Time has long moved past the actual date of George Orwells’ classic novel, 1984, yet the future it envisioned when written in 1948 seems more prescient than ever.
Director Robert McNamara makes a lot out of a little in this production. Set in the small environs of Atlas’ Lab II black box theater, the audience is so close as to be a part of the play. Yet the exemplary, collaborative set design, lighting, and the superb projections both broaden the scope of The Party, which dominates the world of the play, and miniaturizes its unhappy citizens. Everything is above their heads, both physically and literally, and the child/scolding parent reference which recurs within the play’s hour and forty minutes is a powerful one.
1984 is a difficult piece to bring to a stage. Indeed, being familiar with the book is a decided asset, particularly in its first fifteen minutes, which takes off at a gallop, potentially leaving some audience members behind. With little by way of preamble, a pedantic voiceover gives us a confusing history, while the protagonist Winston Smith (the very excellent Oscar Ceville) is verbally assaulted by what turns out to be the Party. Indeed, it’s a literal cocktail party, which debates the written and rewritten Party ‘history’ of Smith’s very existence in the first place.
Director McNamara has been blessed with a more than capable cast, including Ceville, Ron Litman as O’Brien, the powerful party official to whom Winston turns, and Karoline Troger as Winston’s love Julia. Yet at times the script isn’t clear enough to follow the storyline if you aren’t familiar with the book.
That’s a great pity, for the burgeoning humanity shown by Winston as he slowly comes to realize the enormity of lies perpetrated by Big Brother is well played by Ceville. His nearly expressionless face belies his inner turmoil; that’s a hard trick for an actor to pull off on a stage (it’s easier on-screen), but the small space helps in this regard.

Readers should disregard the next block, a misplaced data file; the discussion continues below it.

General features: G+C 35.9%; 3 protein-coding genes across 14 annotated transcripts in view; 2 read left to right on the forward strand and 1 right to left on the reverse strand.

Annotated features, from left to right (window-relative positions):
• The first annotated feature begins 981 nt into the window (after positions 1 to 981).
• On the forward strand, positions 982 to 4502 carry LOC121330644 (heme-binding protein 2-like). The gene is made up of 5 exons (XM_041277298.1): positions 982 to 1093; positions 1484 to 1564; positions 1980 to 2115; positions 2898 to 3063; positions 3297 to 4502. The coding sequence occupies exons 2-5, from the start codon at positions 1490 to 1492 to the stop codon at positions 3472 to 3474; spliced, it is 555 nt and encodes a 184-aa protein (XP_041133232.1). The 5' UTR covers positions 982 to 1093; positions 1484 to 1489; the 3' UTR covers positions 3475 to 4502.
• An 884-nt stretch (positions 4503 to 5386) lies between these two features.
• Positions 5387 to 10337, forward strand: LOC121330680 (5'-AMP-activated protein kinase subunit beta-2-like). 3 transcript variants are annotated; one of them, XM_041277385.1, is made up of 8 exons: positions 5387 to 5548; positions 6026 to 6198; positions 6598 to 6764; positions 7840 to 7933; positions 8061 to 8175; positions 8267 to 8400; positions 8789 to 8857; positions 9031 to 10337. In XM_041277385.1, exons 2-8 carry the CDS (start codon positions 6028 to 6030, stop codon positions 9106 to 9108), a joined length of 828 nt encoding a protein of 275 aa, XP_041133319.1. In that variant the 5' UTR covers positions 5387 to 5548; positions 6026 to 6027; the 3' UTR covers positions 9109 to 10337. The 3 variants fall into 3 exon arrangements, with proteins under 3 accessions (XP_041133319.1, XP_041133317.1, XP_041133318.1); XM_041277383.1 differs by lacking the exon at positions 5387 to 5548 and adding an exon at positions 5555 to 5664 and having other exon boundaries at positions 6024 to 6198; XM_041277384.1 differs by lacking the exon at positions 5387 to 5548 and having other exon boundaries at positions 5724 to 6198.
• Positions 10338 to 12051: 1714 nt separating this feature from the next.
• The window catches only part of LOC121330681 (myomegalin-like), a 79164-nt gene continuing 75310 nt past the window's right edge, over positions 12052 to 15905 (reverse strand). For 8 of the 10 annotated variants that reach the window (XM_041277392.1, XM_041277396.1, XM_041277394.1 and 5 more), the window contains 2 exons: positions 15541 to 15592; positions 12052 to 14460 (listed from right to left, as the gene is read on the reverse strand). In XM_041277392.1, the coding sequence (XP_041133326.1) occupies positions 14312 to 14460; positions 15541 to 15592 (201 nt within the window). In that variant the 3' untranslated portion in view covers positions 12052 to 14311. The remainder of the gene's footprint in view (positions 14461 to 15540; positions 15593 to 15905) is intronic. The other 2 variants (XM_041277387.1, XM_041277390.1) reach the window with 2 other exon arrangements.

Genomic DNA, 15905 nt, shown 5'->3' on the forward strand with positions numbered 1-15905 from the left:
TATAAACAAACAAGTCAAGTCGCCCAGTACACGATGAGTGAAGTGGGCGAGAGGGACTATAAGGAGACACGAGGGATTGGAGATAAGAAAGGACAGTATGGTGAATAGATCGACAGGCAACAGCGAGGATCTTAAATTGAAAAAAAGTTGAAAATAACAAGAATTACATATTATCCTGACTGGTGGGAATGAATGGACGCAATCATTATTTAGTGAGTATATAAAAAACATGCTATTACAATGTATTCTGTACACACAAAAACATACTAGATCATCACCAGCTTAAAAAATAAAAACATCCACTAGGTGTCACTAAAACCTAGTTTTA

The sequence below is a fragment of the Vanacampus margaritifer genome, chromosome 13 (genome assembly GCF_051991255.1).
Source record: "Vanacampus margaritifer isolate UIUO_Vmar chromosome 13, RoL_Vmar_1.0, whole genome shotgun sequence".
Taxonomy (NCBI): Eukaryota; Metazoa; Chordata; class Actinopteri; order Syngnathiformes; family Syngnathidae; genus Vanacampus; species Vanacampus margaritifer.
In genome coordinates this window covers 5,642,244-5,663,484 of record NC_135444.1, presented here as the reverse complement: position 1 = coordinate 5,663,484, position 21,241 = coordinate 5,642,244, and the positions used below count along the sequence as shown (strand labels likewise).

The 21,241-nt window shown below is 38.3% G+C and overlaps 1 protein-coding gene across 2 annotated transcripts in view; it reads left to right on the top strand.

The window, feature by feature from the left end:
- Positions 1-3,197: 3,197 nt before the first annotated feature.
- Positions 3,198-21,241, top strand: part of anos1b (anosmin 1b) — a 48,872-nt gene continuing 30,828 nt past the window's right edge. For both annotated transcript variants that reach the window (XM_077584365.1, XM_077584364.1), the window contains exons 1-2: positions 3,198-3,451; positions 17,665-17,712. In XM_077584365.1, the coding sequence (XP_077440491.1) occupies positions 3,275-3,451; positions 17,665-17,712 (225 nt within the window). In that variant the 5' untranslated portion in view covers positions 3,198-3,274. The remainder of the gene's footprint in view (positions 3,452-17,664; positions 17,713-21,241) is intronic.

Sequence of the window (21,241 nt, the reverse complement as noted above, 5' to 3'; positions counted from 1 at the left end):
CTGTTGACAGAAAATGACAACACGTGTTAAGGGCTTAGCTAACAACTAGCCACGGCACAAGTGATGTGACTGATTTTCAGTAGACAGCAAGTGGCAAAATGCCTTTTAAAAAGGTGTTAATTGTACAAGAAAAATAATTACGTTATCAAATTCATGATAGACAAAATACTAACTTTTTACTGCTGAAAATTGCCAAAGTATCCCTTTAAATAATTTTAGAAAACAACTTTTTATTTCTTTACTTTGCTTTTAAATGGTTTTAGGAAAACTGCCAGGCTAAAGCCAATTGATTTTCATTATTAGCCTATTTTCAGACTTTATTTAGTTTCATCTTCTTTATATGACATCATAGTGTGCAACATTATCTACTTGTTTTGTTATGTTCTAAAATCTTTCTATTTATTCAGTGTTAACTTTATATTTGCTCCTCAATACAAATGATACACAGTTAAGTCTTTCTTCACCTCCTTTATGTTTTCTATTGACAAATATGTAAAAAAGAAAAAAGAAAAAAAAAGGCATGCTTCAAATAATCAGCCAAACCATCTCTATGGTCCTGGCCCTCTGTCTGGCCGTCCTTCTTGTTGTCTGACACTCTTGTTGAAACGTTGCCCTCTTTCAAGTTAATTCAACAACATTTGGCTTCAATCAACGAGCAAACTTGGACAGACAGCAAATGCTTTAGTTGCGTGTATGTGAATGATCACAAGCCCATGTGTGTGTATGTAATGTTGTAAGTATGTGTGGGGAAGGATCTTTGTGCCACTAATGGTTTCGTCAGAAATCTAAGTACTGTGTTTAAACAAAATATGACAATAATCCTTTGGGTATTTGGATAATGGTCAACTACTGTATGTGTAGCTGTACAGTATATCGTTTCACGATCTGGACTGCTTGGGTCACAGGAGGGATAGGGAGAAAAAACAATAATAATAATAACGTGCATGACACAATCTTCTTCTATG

closes May 27, 2018
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At least one of the directing choices seemed off at best. As Julia and Winston quietly voice their love for each other, a bed noisily and hilariously rolled into view, completely ruining what was otherwise a tender moment. It seemed an unnecessarily cheap bit of business, frankly, and below McNamara’s usual standards.
But there are scenes of great power, such as Colin Davies’ portrayal of a proud father of an unseen seven year old, who spies on her parents and ultimately sends her own father to his doom. This scene is portrayed multiple times, with Davies’ pride turning into near hysteria at the very end.
Much of what Orwell prophesied has come eerily true: dictatorships routinely erase whole individuals and revolutions out of the history books, and to be ‘unpeopled’ is the ultimate destruction in Winston Smith’s fictional world of Oceania.
Many of Orwell’s original phrases have migrated into common usage: “doublethink”; “Big Brother is watching you”; “A minority of one”; “Thought Police”. Indeed, an Orwellian future is a dystopian one, where the power of the ruling party overcomes the rights of the individuals, and truth is bent and reshaped. The Thought Police, as it turns out, are us: a self-censoring society, bound by ever-stricter surveillance of ourselves: political correctness run amok with its own power.
Perhaps that’s just the fake news of the day, but it all hits pretty close to home.
1984, adapted from George Orwell’s novel by Robert Icke and Duncan MacMillan . Director: Robert McNamara . Cast: Oscar Ceville as Winston; Ron Litman as O’Brien; Karoline Troger as juulia; Buck O’Leary as Host/Charrington/Ensemble/ ; Gary DuBreuiel as Martin/Ensemble; Kim Curtis as Syme/Ensemble; Colin Davies as Father/Parsons/Ensemble; Sisel Bakkewn sa Mother/Ensemble; Karin Rosnizeck as Winston’s Mother/Ensemble; Jesse Marciniak as Thought Criminal/Ensemble; Danielle Scott as Child/Ensemble . Dramaturg: Gabriele Jakobi . Assistant Director: Natalia Gleason . Sound Designer: Denise Rose . Set Designer: April Joy Vester . Lighting Designer: Johnathan Alexander . Costume Designer: Madeline Belknap . Projection Designer/Video/Sound Producer: Jesse Marciniac . Projection Content Creator: Johnathan Dahm Robertson . Technical Director: Jeff Johnson . Fight Choreographer: Paul Gallagher . Stage Manager/Props: Hannah Fogler. Produced by Scena Theatre . Reviewed by Jill Kyle-Keith.